There is a reshuffling underway at the Federal Reserve
RACHEL MARTIN, HOST:
There is a reshuffling underway at the top of the Federal Reserve. The U.S. central banking system faces big questions about how to steer the economy through a burst of inflation and the persistent disruptions to labor markets and supply chains caused by the pandemic. President Biden has three slots to fill on the seven-member Fed board in Washington. And two of the 12 regional Fed banks are looking for new presidents.
For more, we turn, as we often do, to David Wessel. He is director of the Hutchins Center at the Brookings Institution.
Good morning, David.
DAVID WESSEL, BYLINE: Good morning, Rachel.
MARTIN: Who is President Biden thinking about for those three board vacancies?
WESSEL: Well, we've been expecting the White House to announce the nominees any day now since the beginning of December. The betting is that the president's going to pick Sarah Bloom Raskin to be vice chair for bank supervision. She's a lawyer, former Fed governor, deputy treasury secretary and is sure to be much tougher on the banks than her predecessor, a Trump appointee, Randy Quarles. And that's a priority both for the White House and many congressional Democrats.
For the other two spots, well-sourced reporters say the White House is looking at two academics - Lisa Cook of Michigan State and Phil Jefferson, who's now dean of faculty at Davidson College. Both of them are Black. So if these three are nominated, and confirmed by the Senate, of course, the Fed board will for the first time have more women than men and more than one Black governor.
MARTIN: So thinking about inflation, what difference do these changes mean - these personnel changes mean - for the interest rates that the Fed sets?
WESSEL: Actually, not much - new governors tend to follow the lead of the chair. And, of course, President Biden has renominated Jay Powell for a second term. His confirmation hearing at the Senate is tomorrow. And by the time these three are seated, the Fed probably will have set its tentative course for 2022.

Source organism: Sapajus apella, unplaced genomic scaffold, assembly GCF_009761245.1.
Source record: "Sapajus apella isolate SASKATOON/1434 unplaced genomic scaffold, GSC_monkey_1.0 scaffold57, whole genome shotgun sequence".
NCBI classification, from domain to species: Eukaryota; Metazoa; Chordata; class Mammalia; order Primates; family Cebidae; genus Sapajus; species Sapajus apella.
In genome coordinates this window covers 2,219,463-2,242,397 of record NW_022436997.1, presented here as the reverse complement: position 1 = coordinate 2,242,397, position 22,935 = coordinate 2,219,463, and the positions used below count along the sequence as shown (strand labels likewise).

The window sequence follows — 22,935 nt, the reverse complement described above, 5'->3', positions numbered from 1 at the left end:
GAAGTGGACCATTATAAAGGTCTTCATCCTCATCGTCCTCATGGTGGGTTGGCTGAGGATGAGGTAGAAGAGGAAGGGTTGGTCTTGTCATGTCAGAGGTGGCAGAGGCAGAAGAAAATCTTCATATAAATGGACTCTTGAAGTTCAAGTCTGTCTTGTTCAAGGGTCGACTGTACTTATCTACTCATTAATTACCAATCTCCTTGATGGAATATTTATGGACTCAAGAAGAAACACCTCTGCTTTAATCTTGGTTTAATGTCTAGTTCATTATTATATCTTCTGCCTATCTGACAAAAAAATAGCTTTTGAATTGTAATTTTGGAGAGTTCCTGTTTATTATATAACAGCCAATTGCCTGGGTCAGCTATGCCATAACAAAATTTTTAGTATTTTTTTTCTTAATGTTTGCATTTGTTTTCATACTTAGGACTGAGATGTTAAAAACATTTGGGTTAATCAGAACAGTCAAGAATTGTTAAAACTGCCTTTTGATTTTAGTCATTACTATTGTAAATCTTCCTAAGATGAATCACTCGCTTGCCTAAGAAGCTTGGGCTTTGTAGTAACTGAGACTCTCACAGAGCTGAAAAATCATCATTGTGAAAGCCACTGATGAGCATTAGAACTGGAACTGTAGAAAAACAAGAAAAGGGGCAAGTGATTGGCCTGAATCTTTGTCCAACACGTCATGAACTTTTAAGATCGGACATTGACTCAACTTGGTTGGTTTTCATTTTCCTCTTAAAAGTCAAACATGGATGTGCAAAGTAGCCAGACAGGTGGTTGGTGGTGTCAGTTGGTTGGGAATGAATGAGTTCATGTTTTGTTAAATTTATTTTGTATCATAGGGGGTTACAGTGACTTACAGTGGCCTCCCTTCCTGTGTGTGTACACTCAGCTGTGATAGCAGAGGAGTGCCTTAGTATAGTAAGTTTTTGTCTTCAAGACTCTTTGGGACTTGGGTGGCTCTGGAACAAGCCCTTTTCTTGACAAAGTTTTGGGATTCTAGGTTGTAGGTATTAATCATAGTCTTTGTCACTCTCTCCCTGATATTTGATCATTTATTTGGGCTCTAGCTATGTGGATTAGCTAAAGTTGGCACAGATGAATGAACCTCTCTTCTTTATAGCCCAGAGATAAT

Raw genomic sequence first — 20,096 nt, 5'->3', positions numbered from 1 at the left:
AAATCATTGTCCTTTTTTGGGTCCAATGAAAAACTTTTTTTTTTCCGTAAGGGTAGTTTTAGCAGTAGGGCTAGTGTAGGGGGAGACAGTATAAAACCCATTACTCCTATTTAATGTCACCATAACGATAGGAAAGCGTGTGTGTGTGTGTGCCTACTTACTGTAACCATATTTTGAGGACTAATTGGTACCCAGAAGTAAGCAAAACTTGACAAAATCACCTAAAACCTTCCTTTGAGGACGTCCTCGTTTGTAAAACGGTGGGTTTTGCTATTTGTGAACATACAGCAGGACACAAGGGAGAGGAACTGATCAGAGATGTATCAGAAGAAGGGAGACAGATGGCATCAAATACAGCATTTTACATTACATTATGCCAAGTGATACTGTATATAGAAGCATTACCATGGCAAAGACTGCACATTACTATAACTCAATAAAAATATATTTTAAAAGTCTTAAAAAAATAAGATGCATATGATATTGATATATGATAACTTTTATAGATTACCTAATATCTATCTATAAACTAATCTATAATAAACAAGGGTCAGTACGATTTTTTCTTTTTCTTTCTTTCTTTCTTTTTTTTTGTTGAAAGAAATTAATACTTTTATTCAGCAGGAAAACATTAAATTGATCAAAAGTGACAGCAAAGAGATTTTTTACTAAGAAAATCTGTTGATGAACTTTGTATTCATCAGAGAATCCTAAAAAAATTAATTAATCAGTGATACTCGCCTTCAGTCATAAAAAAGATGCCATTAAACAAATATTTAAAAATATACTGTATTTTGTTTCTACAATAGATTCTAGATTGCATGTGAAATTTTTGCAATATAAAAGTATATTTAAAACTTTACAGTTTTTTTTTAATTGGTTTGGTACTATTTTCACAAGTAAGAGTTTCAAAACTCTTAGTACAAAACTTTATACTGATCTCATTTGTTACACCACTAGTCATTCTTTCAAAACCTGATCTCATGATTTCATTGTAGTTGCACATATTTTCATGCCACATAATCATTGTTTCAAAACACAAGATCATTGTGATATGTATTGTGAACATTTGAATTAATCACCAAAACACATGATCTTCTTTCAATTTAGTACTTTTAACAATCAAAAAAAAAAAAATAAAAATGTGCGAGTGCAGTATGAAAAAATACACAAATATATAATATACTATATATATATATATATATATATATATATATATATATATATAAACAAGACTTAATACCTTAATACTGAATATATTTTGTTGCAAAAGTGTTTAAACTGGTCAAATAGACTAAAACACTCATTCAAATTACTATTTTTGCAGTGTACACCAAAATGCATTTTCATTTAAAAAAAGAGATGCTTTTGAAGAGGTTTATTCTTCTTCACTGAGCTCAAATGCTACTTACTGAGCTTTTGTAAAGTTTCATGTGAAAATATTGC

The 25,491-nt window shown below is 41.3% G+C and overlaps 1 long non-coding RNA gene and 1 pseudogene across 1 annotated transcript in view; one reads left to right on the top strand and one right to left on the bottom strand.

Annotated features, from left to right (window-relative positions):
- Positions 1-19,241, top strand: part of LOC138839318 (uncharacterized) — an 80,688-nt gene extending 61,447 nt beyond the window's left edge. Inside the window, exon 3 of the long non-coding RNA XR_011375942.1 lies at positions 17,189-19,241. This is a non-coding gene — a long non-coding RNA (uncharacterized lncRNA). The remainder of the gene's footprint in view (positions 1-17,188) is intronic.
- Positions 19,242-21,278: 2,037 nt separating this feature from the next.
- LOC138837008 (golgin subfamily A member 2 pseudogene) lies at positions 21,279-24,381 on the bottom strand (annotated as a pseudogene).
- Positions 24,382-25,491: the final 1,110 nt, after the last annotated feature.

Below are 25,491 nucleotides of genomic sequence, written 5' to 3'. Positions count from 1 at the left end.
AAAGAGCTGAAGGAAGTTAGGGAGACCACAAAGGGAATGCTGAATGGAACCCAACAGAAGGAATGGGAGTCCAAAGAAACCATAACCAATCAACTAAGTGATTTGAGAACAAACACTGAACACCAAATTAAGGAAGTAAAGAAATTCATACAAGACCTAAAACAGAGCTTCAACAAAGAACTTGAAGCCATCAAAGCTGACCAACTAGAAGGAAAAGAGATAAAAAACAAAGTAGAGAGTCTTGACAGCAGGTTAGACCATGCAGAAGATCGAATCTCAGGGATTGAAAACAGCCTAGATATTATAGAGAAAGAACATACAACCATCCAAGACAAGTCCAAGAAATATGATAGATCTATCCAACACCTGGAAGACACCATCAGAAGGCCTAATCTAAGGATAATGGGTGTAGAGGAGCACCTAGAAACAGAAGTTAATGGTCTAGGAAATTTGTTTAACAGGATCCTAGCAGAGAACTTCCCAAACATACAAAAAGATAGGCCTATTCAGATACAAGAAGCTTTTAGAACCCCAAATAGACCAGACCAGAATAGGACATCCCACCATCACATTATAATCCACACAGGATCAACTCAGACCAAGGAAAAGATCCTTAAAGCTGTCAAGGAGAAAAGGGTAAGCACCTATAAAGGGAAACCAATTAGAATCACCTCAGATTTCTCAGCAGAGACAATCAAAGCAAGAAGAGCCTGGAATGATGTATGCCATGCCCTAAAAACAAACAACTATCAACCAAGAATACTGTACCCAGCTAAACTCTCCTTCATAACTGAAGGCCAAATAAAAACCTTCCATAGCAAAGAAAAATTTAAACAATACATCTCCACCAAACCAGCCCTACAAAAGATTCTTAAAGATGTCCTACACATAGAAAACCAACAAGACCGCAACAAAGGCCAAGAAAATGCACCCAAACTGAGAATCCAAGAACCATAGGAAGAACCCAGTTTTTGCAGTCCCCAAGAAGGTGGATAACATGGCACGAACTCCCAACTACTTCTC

Now, you know, the Fed has been surprised by the persistence of price increases and by the reluctance of millions of people to return to the workforce. So financial markets have shifted quite a bit. And they now anticipate the Fed will lift rates from zero, where they've been since the pandemic began in March, and will lift them two or three times more during 2022. I think one task the Biden appointees might face is explaining to progressives in the public just why the Fed is raising interest rates - taking its foot off the monetary accelerator, if you will - even though so many people will still probably be hurting from the pandemic in 2022.
MARTIN: So, David, what drove the Fed to speed up its timetable for raising interest rates? And does it risk triggering a recession if it goes too far?
WESSEL: Well, inflation is running well above the Fed's 2% target - 5.7% in the past year, by its favored measure. And even though inflation is likely to abate as kinks in the supply chain are worked out, Fed officials worry that too long a period with scary headlines about inflation could really lead people to expect higher inflation going forward, and that could become a self-fulfilling prophecy. At the same time, the Fed thinks that with unemployment down to 3.9% and so many unfilled job openings, we're very close to what they call maximum employment.
But I think there are a couple of risks here. One is they wait too long. We get too much inflation. They have to really jack up interest rates. That could cause a recession. But the other is that they are too mesmerized by today's inflation readings. They tighten monetary policy just as the economy slows - less federal spending coming into the economy. And that too could trigger an unwelcome recession. So it's a very delicate balancing act they face right now.
MARTIN: David Wessel, we always appreciate when you come on. We appreciate you - director of the Hutchins Center on Fiscal and Monetary Policy at the Brookings Institution. Thanks.
WESSEL: You're welcome.
(SOUNDBITE OF SUFF DADDY'S "LAMBORARRI")
NPR transcripts are created on a rush deadline by an NPR contractor. This text may not be in its final form and may be updated or revised in the future. Accuracy and availability may vary. The authoritative record of NPR’s programming is the audio record.